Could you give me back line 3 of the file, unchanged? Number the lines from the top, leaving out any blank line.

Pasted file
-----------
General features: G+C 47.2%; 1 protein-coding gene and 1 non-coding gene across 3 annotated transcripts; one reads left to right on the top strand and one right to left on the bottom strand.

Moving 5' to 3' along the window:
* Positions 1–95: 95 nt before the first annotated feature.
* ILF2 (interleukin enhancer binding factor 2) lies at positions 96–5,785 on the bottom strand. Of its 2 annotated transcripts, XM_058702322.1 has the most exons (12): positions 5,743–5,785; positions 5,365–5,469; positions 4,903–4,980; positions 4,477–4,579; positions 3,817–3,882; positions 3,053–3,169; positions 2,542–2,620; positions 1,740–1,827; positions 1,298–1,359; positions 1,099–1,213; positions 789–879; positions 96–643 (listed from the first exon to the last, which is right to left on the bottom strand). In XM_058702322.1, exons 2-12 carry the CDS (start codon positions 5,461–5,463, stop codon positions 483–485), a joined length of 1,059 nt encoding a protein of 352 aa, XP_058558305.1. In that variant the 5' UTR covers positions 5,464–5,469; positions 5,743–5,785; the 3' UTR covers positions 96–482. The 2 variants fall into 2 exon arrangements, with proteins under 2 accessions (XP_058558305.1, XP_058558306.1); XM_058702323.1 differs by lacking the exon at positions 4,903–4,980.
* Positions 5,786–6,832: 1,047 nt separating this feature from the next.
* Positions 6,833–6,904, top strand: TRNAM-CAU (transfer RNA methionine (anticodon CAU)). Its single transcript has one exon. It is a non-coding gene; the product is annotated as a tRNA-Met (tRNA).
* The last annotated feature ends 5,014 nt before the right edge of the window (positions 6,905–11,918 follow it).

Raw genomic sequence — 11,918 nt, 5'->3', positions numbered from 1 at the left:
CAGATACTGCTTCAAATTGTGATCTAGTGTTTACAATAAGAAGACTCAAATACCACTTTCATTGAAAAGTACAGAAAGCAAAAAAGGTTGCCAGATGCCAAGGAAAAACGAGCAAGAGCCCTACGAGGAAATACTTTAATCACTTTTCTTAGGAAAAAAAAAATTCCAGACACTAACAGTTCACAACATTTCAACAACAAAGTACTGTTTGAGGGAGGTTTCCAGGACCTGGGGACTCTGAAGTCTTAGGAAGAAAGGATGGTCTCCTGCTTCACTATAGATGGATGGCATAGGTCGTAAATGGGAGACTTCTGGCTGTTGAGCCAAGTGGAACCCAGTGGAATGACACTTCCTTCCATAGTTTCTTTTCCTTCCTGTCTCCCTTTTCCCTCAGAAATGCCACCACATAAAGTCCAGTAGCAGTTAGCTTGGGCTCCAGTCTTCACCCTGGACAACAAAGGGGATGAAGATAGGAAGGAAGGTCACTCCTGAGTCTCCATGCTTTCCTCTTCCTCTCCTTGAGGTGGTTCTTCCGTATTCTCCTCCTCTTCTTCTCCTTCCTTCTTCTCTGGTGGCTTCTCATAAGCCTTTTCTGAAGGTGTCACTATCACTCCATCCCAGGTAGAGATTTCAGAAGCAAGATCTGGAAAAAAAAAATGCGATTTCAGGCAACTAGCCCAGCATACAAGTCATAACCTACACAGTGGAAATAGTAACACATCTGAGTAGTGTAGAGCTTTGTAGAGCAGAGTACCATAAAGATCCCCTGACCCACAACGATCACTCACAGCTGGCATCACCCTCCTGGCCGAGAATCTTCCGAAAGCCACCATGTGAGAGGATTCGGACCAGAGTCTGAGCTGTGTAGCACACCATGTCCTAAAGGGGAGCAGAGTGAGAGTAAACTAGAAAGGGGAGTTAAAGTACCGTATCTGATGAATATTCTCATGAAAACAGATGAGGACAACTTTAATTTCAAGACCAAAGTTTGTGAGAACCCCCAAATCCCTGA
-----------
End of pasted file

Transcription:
* Positions 1–95: 95 nt before the first annotated feature.